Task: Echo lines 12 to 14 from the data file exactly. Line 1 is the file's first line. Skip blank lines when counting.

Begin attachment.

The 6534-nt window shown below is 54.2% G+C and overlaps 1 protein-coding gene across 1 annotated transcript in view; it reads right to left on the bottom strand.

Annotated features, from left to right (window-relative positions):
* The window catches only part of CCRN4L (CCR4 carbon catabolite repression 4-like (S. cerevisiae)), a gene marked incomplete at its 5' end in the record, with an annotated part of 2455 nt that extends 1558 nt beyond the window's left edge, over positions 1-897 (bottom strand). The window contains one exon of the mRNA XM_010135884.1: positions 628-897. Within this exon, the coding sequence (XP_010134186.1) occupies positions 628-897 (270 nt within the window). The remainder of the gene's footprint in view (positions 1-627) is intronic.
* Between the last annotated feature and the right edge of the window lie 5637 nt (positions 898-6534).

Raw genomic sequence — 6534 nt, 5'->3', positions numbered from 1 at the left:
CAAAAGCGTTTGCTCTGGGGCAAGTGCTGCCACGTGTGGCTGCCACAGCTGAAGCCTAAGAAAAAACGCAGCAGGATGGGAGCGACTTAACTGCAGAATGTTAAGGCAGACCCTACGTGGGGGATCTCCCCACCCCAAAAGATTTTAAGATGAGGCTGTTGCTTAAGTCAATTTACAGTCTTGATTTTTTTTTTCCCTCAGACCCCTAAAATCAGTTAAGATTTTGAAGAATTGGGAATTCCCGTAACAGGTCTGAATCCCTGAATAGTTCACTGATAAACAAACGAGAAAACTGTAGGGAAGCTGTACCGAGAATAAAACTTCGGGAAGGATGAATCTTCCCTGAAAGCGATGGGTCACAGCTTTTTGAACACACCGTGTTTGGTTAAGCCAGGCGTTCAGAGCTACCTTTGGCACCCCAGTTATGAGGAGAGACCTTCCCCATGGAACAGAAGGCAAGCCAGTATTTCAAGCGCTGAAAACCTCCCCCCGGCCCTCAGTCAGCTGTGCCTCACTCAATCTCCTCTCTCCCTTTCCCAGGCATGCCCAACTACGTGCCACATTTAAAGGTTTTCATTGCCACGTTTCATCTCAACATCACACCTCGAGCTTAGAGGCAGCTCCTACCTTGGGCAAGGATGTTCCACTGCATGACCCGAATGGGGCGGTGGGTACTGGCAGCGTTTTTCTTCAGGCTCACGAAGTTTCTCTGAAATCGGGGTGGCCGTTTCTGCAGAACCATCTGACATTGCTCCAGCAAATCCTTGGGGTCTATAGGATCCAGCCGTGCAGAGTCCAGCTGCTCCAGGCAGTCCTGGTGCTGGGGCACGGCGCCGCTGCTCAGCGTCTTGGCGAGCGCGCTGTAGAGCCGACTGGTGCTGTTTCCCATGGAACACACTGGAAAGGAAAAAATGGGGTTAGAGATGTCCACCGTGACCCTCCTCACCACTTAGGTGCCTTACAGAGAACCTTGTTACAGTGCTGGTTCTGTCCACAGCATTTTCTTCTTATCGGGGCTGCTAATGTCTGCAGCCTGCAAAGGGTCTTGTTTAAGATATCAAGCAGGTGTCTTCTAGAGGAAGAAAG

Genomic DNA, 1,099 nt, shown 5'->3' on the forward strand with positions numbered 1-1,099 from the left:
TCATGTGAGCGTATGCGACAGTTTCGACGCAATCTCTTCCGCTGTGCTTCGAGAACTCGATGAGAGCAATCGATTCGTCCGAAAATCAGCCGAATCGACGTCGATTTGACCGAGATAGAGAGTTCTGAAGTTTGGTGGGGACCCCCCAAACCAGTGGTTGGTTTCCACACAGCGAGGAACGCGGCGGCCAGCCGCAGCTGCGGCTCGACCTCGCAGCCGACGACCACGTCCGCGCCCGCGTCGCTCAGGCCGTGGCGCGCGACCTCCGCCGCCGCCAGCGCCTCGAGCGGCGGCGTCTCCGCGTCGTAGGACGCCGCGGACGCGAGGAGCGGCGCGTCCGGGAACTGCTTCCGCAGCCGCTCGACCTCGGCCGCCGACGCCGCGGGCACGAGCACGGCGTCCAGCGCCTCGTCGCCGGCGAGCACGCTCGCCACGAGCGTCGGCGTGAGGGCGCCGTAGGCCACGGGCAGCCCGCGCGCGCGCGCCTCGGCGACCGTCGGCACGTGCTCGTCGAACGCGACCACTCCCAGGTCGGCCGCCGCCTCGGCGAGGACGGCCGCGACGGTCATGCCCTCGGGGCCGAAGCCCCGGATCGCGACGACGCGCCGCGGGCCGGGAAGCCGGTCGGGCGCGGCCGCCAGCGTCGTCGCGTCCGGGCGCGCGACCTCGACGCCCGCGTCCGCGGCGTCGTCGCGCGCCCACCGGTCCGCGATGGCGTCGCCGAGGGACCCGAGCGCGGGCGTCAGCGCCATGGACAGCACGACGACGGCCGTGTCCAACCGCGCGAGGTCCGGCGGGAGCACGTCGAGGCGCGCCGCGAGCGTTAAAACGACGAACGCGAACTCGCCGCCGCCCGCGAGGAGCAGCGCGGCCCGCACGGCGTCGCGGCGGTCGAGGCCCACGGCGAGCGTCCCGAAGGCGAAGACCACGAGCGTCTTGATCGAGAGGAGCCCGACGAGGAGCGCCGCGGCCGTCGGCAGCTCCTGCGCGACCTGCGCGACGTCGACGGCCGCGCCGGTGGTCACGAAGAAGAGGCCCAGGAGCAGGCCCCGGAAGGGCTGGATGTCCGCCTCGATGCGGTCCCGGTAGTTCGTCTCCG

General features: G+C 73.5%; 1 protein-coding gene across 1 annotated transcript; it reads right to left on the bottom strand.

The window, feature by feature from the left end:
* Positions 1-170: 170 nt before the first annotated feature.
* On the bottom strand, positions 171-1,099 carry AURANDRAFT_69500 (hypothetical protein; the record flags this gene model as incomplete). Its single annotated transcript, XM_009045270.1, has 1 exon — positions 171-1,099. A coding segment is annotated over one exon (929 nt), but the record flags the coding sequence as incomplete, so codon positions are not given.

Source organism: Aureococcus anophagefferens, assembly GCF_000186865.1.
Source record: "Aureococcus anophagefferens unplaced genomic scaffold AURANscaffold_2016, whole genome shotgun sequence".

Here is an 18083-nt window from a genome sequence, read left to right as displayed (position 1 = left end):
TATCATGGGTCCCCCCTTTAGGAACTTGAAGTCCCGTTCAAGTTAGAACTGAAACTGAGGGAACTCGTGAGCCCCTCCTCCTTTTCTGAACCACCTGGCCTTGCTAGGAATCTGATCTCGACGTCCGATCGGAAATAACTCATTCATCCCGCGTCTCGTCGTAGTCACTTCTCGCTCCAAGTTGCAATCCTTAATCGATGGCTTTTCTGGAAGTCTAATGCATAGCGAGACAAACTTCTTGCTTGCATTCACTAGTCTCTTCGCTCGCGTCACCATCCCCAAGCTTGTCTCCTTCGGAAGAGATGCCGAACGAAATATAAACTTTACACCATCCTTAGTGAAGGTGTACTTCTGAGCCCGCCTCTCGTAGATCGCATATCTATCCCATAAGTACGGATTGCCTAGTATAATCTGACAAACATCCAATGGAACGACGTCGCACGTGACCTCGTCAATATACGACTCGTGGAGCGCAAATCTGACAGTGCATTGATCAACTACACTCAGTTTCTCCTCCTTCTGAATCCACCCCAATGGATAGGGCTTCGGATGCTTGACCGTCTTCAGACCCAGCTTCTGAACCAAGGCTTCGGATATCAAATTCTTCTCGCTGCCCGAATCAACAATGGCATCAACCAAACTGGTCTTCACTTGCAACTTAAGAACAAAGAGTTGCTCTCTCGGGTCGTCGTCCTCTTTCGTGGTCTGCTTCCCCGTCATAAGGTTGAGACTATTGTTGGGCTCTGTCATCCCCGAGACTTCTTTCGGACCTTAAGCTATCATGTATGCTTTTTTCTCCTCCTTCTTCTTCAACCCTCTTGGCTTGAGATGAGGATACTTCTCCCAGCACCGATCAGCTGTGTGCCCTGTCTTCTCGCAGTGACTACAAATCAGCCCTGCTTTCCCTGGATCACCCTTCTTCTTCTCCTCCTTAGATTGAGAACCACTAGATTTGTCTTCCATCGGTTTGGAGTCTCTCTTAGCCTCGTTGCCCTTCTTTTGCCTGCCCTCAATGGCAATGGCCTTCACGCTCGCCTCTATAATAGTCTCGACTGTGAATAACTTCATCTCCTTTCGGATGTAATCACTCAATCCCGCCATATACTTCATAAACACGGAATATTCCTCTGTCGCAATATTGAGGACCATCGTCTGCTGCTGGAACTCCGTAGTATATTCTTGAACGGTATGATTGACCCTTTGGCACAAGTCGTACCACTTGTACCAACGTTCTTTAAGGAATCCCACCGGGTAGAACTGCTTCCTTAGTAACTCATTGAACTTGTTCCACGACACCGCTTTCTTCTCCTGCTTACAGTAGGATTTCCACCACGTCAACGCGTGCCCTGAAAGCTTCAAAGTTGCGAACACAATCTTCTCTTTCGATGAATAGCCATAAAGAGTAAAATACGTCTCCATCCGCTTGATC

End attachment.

* On the bottom strand, positions 171-1,099 carry AURANDRAFT_69500 (hypothetical protein; the record flags this gene model as incomplete). Its single annotated transcript, XM_009045270.1, has 1 exon — positions 171-1,099. A coding segment is annotated over one exon (929 nt), but the record flags the coding sequence as incomplete, so codon positions are not given.

Source organism: Aureococcus anophagefferens, assembly GCF_000186865.1.
Source record: "Aureococcus anophagefferens unplaced genomic scaffold AURANscaffold_2016, whole genome shotgun sequence".